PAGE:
The interviews used to write this article were conducted on April 12th, three days before the culmination of the March to Save the Yamuna. While other developments may have happened since then, we have provided you with the most up to date news we can. Please check ISKCON News again later for further updates.
Thousands of sadhus, Krishna devotees, environmentalists and worshippers of the Yamuna are just completing a month-and-a-half-long march in protest of the pollution of the sacred river, culminating at the common protest ground of Jantar Mantar in Delhi on April 15th.
They are led by 74-year-old Ramesh Babaji Maharaja, head of NGO Maan Mandir, which has been at the forefront of caring for the environment of the sacred land of Braj for many years. Also assisting the march with manpower and funds are Bhanu Pratap Singh, with thousands of farmers from his Bhartiya Kisan Farmer’s Union, and ISKCON devotee and businessman Radha Jivana Dasa.
The government can do something about the horrifying condition of the Yamuna, they say, and they want results.
“The government has spent 17,000 crores of rupees—nearly four million dollars—on taking care of the Yamuna river since 1962, but still it is currently little more than a sewage drain, called ‘a dead river’ by the Ecological Department of India,” explains Radha Jivana. “In 1992, the Supreme Court brought its deteriorating condition to the government’s attention, and gave directives to maintain a certain amount of original Yamuna water in the river at all times. But this was never carried out. In fact, at one point the government came forward and apologized for neglecting this order. But they still never did anything about it.”
Radha Jivana outlines the astonishing condition the Yamuna river is in by the time it reaches the sacred land of Vrindavan, Lord Krishna’s birthplace: Emerging clean from Yamunotri, its source in the Himalayas, eighty-five per cent of it is held back by an irrigation dam in the state of Haryana, in violation of federal agreements. The remaining fifteen per cent goes to the neighboring state of Uttar Pradesh, and three per cent of that goes to Delhi, where it is all used to supply fresh water to the city.
“Then that fresh water is converted into human waste—eighteen major sewage canals are emptied into it—and finally filled with poisonous industrial waste from the Sagara industrial belt,” says Radha Jivana. “And that’s what people in Vrindavan, Mathura, and Agra get throughout the year, except for the four months of the Monsoon season when there’s a little excess fresh water. Otherwise, the Yamuna river we see in Vrindavana has absolutely zero of the source water from Yamunotri.”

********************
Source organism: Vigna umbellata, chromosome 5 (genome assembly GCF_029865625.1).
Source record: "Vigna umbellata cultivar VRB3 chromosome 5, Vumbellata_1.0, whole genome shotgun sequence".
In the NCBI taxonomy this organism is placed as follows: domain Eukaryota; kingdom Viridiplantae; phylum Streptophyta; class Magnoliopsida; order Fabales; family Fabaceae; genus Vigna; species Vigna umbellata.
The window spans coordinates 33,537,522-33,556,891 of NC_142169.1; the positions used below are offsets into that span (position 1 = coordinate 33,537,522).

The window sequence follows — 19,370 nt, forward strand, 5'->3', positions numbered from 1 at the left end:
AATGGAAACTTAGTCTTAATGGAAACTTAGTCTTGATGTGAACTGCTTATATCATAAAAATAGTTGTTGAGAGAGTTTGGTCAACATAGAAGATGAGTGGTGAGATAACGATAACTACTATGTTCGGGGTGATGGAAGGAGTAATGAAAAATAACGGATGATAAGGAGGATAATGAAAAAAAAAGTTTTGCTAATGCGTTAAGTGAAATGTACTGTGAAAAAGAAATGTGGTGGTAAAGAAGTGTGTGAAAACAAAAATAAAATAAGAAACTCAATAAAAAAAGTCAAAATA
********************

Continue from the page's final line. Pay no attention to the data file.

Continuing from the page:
As a result of this situation, many sadhus and environmentalists in Braj, as well as organizations such as the Peace Institute and the Center of Science and Environment in Delhi, have tried to help with research and action.
At the forefront has been Ramesh Babaji Maharaja, a sadhu who is supportive of ISKCON, is close friends with ISKCON guru Radhanath Swami, and even met Srila Prabhupada before he left for the West in the 1960s.
Babaji’s Maan Mandir, a non-profit organization based in Varsana, the birthplace of Krishna’s consort Srimati Radharani, has been particularly active in trying to restore Vrindavan and the surrounding Braj area in the past ten years—although Babaji himself moved to Braj at the age of seventeen and has dedicated himself to its service for the past fifty-seven years.
His organization has planted several thousand trees in the forests of Braj, restored thirty-two ponds and lakes in the area, and attemped to rejuvenate the dying culture of devotion by performing Harinama—chanting of God’s names—throughout all the local villages. In 2009, Ramesh Babaji led a protest against commercial mining in the sacred hills of Krishna’s land, and succeeded in saving 5,300 hectares of land.
So when he saw the Yamuna river in such a sorry condition, he jumped forward, deciding to organize a huge march to draw the government’s attention to it.
Stepping forward to help him was Bhanu Pratap Singh, leader of the Bhartiya Kisan Farmer’s Union, who stated he would take it upon himself as a mission to bring together the largest union in the world—with 100,000 people—to knock on the government’s door.
Another helper was Radha Jivana Dasa, an ISKCON devotee since 1978 who lived in ISKCON Mayapur for fourteen years and was involved in management there, before moving to Alachua, Florida where he currently runs his own business employing only devotees.